CT Humane Shelter Dog Behavior Assessment Program



The Connecticut Humane Society accepts dogs from the general public, other rescue organizations, and town animal control officers. Therefore, many of the dogs’ backgrounds are unknown.  It is for this reason that responsible shelters utilize a behavior assessment tool before placing dogs for adoption.

CHS utilizes SAFER™ which is a 6-item aggression assessment to evaluate the behavioral health of the dogs.  SAFER™ (Safety Assessment for Evaluating Rehoming) was developed by Dr. Emily Weiss of the ASPCA. Dr. Weiss’ research focused specifically on developing a set of assessment items that would better predict service dog potential in dogs selected from shelters. The SAFER™ assessment identifies dogs’ comfort level with restraint and touch, reaction to new experiences including movement and sound stimuli, bite inhibition, behavior around food and toys and arousal level toward other dogs. This assessment is performed on all dogs aged 6 months or older.

SAFER™ Assessment Components

Item 1: Look
Determines if the dog can accept mild head restraint and eye contact as well as the dog's behavior in social interactions with people when lightly restrained and receiving soft, yet direct, eye contact.
 
Item 2: Sensitivity
Determines the dog's touch sensitivity as well as fearfulness in new experiences.
 
Item 3: Tag
Determines the dog's response to movement and sound stimuli and identifies dogs with potential status-seeking or fear aggression issues.
 
Item 4: Squeeze
Determines the dog's sensitivity response, bite inhibition and acceptance of being held or touched in a mildly controlled and unpleasant manner.
 
Item 5: Food Behavior
Determines dog's behavior when interacted with while eating and identifies dogs with potential food aggression issues.
 
Item 6: Toy Behavior
Determines dog's behavior when interacted with while engaged with toys and identifies dogs with potential possession aggression issues.

Item 7: Dog-to Dog Behavior (optional)
Determines dog's behavior when presented with another dog on leash and identifies dogs with potential dog-to-dog aggression issues or limited social skills.

Shelters that employ SAFER™ or other research-based behavior assessments report fewer cases of aggression after adoption.  The assessment helps the staff identify dogs who may benefit from behavior modification.  Some of the issues the behavior staff is able to attempt to modify in the shelter include over-arousal, food bowl guarding, reactive behavior, fearful behavior, and touch/handling issues.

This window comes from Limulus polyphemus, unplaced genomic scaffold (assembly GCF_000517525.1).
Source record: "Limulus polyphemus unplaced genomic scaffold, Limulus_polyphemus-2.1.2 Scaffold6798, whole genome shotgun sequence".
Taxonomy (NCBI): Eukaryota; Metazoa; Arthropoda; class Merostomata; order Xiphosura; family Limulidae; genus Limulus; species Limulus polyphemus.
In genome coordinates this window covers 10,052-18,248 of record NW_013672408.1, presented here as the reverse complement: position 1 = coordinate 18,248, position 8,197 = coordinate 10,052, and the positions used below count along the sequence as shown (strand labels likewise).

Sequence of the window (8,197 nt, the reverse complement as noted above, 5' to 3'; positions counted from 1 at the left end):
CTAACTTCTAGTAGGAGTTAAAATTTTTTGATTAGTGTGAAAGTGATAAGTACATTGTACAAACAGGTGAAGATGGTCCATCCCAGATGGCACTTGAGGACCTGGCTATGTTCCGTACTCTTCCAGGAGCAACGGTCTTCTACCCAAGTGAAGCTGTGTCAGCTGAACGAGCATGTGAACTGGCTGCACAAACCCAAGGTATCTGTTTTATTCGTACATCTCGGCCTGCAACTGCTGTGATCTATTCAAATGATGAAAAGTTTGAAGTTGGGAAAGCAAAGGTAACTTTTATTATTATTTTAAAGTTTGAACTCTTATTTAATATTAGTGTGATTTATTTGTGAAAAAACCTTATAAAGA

Basic Behavior Modification and “Proofing” Described for Laypeople
Behavior modification (also known as “B-Mod”) is, in a nutshell, teaching a dog to respond more desirably to triggers that would have previously elicited undesirable behaviors.  For example, a dog who has the habit of barking and lunging at other dogs while on leash could be taught to sit and look at the person walking him instead.

When CHS works on b-mod with dogs in the shelter, we begin by having one trainer work with a dog to teach it the new behavior.  Once the dog is responding favorably to that person, the next step is to “proof” the behavior’s reliability.  Two different people in two different locations repeat the scenario in question and see whether the dog will respond to them in the same way it did when working with the trainer.  If that happens, the dog is considered to have generalized the new behavior.  Practice is maintained so that the dog does not regress back to his old ways.  Once a dog completes a modification protocol, adopters are given instructions about how to maintain the new behavior in the home. 

This process takes time and expertise, but ensures that dogs whose behavior can be improved are given a fair chance to succeed in a forever home.  Not all behaviors can be worked on successfully in a shelter environment.  However, SAFER™ gives us solid, scientific tools through which we can make the best possible decisions for the dogs and adopters.

 

CT Humane Shelter Dog Behavior Assessment Program

Connecticut Humane Society

701 Russell Road, Newington, CT 06111
800-452-0114 | FAX 860-665-1478   info@cthumane.org 
The Connecticut Humane Society is a 501(c)(3)
non-profit organization. EIN: 06-0667605
Copyright 2013 Connecticut Humane Society

Copyright 2013 Connecticut Humane Society